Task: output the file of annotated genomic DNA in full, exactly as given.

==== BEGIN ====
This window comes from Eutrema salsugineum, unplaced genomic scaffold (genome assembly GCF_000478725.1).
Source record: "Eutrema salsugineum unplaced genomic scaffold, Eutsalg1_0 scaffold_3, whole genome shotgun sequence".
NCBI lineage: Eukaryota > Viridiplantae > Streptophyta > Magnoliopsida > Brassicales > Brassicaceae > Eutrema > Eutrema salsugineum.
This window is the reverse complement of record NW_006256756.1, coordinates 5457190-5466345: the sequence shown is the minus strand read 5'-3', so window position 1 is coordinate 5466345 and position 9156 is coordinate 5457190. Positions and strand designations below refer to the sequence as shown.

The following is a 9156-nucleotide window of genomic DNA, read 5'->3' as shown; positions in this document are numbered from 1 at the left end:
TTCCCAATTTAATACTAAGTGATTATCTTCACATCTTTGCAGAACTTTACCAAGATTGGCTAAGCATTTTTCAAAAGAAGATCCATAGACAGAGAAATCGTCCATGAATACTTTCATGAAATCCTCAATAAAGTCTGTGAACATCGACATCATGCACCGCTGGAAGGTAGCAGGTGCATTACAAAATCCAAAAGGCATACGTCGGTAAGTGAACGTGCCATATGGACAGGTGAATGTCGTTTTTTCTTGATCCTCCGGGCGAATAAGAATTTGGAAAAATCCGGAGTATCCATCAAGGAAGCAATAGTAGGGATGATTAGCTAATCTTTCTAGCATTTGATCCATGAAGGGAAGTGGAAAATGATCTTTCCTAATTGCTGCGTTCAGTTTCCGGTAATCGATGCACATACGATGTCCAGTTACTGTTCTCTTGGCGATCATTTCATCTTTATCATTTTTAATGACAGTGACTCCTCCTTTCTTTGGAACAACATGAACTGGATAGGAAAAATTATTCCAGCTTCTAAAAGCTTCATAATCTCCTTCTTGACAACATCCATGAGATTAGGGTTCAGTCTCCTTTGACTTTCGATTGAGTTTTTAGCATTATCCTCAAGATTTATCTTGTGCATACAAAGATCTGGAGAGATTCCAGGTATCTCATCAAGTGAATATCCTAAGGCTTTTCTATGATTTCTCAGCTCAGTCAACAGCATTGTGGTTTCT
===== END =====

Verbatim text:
This window comes from Eutrema salsugineum, unplaced genomic scaffold (genome assembly GCF_000478725.1).
Source record: "Eutrema salsugineum unplaced genomic scaffold, Eutsalg1_0 scaffold_3, whole genome shotgun sequence".
NCBI lineage: Eukaryota > Viridiplantae > Streptophyta > Magnoliopsida > Brassicales > Brassicaceae > Eutrema > Eutrema salsugineum.
This window is the reverse complement of record NW_006256756.1, coordinates 5457190-5466345: the sequence shown is the minus strand read 5'-3', so window position 1 is coordinate 5466345 and position 9156 is coordinate 5457190. Positions and strand designations below refer to the sequence as shown.

The following is a 9156-nucleotide window of genomic DNA, read 5'->3' as shown; positions in this document are numbered from 1 at the left end:
TTCCCAATTTAATACTAAGTGATTATCTTCACATCTTTGCAGAACTTTACCAAGATTGGCTAAGCATTTTTCAAAAGAAGATCCATAGACAGAGAAATCGTCCATGAATACTTTCATGAAATCCTCAATAAAGTCTGTGAACATCGACATCATGCACCGCTGGAAGGTAGCAGGTGCATTACAAAATCCAAAAGGCATACGTCGGTAAGTGAACGTGCCATATGGACAGGTGAATGTCGTTTTTTCTTGATCCTCCGGGCGAATAAGAATTTGGAAAAATCCGGAGTATCCATCAAGGAAGCAATAGTAGGGATGATTAGCTAATCTTTCTAGCATTTGATCCATGAAGGGAAGTGGAAAATGATCTTTCCTAATTGCTGCGTTCAGTTTCCGGTAATCGATGCACATACGATGTCCAGTTACTGTTCTCTTGGCGATCATTTCATCTTTATCATTTTTAATGACAGTGACTCCTCCTTTCTTTGGAACAACATGAACTGGATAGGAAAAATTATTCCAGCTTCTAAAAGCTTCATAATCTCCTTCTTGACAACATCCATGAGATTAGGGTTCAGTCTCCTTTGACTTTCGATTGAGTTTTTAGCATTATCCTCAAGATTTATCTTGTGCATACAAAGATCTGGAGAGATTCCAGGTATCTCATCAAGTGAATATCCTAAGGCTTTTCTATGATTTCTCAGCTCAGTCAACAGCATTGTGGTTTCT